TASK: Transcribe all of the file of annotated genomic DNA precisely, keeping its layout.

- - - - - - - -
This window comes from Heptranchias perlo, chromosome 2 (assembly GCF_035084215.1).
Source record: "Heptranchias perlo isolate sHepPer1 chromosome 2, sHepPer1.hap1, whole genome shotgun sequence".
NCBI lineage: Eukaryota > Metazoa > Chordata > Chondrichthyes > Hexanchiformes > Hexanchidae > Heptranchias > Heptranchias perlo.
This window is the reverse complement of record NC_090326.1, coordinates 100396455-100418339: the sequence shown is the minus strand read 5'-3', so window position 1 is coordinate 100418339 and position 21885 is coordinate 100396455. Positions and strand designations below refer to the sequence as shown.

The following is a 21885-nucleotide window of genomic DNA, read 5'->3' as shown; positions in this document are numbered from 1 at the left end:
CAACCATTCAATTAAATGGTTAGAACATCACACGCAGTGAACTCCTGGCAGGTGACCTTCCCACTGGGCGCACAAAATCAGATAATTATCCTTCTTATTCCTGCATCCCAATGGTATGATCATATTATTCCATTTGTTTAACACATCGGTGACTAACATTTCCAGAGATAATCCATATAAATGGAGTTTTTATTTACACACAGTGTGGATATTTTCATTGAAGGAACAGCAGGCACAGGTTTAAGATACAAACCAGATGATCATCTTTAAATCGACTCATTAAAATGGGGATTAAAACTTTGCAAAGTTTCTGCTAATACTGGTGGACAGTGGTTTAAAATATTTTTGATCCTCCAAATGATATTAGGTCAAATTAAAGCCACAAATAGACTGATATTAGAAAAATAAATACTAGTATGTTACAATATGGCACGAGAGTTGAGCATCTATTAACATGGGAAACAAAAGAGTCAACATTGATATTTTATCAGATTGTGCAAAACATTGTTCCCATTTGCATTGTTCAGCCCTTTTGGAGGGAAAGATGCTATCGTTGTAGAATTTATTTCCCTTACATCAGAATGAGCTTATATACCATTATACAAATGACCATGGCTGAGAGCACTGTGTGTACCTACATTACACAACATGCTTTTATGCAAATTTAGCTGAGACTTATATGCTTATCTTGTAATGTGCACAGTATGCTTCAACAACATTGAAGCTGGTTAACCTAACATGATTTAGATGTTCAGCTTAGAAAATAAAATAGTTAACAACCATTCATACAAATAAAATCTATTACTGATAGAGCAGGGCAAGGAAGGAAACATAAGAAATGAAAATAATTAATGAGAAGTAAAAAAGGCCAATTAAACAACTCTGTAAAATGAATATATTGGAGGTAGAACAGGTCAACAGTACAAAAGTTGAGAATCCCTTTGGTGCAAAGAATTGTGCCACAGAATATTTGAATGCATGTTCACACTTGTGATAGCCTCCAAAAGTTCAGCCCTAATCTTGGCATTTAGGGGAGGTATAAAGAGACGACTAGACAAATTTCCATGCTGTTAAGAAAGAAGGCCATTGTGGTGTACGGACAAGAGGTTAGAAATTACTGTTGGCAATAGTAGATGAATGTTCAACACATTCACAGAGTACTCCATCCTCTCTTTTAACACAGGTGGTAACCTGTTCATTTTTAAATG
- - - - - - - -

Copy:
This window comes from Heptranchias perlo, chromosome 2 (assembly GCF_035084215.1).
Source record: "Heptranchias perlo isolate sHepPer1 chromosome 2, sHepPer1.hap1, whole genome shotgun sequence".
NCBI lineage: Eukaryota > Metazoa > Chordata > Chondrichthyes > Hexanchiformes > Hexanchidae > Heptranchias > Heptranchias perlo.
This window is the reverse complement of record NC_090326.1, coordinates 100396455-100418339: the sequence shown is the minus strand read 5'-3', so window position 1 is coordinate 100418339 and position 21885 is coordinate 100396455. Positions and strand designations below refer to the sequence as shown.

The following is a 21885-nucleotide window of genomic DNA, read 5'->3' as shown; positions in this document are numbered from 1 at the left end:
CAACCATTCAATTAAATGGTTAGAACATCACACGCAGTGAACTCCTGGCAGGTGACCTTCCCACTGGGCGCACAAAATCAGATAATTATCCTTCTTATTCCTGCATCCCAATGGTATGATCATATTATTCCATTTGTTTAACACATCGGTGACTAACATTTCCAGAGATAATCCATATAAATGGAGTTTTTATTTACACACAGTGTGGATATTTTCATTGAAGGAACAGCAGGCACAGGTTTAAGATACAAACCAGATGATCATCTTTAAATCGACTCATTAAAATGGGGATTAAAACTTTGCAAAGTTTCTGCTAATACTGGTGGACAGTGGTTTAAAATATTTTTGATCCTCCAAATGATATTAGGTCAAATTAAAGCCACAAATAGACTGATATTAGAAAAATAAATACTAGTATGTTACAATATGGCACGAGAGTTGAGCATCTATTAACATGGGAAACAAAAGAGTCAACATTGATATTTTATCAGATTGTGCAAAACATTGTTCCCATTTGCATTGTTCAGCCCTTTTGGAGGGAAAGATGCTATCGTTGTAGAATTTATTTCCCTTACATCAGAATGAGCTTATATACCATTATACAAATGACCATGGCTGAGAGCACTGTGTGTACCTACATTACACAACATGCTTTTATGCAAATTTAGCTGAGACTTATATGCTTATCTTGTAATGTGCACAGTATGCTTCAACAACATTGAAGCTGGTTAACCTAACATGATTTAGATGTTCAGCTTAGAAAATAAAATAGTTAACAACCATTCATACAAATAAAATCTATTACTGATAGAGCAGGGCAAGGAAGGAAACATAAGAAATGAAAATAATTAATGAGAAGTAAAAAAGGCCAATTAAACAACTCTGTAAAATGAATATATTGGAGGTAGAACAGGTCAACAGTACAAAAGTTGAGAATCCCTTTGGTGCAAAGAATTGTGCCACAGAATATTTGAATGCATGTTCACACTTGTGATAGCCTCCAAAAGTTCAGCCCTAATCTTGGCATTTAGGGGAGGTATAAAGAGACGACTAGACAAATTTCCATGCTGTTAAGAAAGAAGGCCATTGTGGTGTACGGACAAGAGGTTAGAAATTACTGTTGGCAATAGTAGATGAATGTTCAACACATTCACAGAGTACTCCATCCTCTCTTTTAACACAGGTGGTAACCTGTTCATTTTTAAATG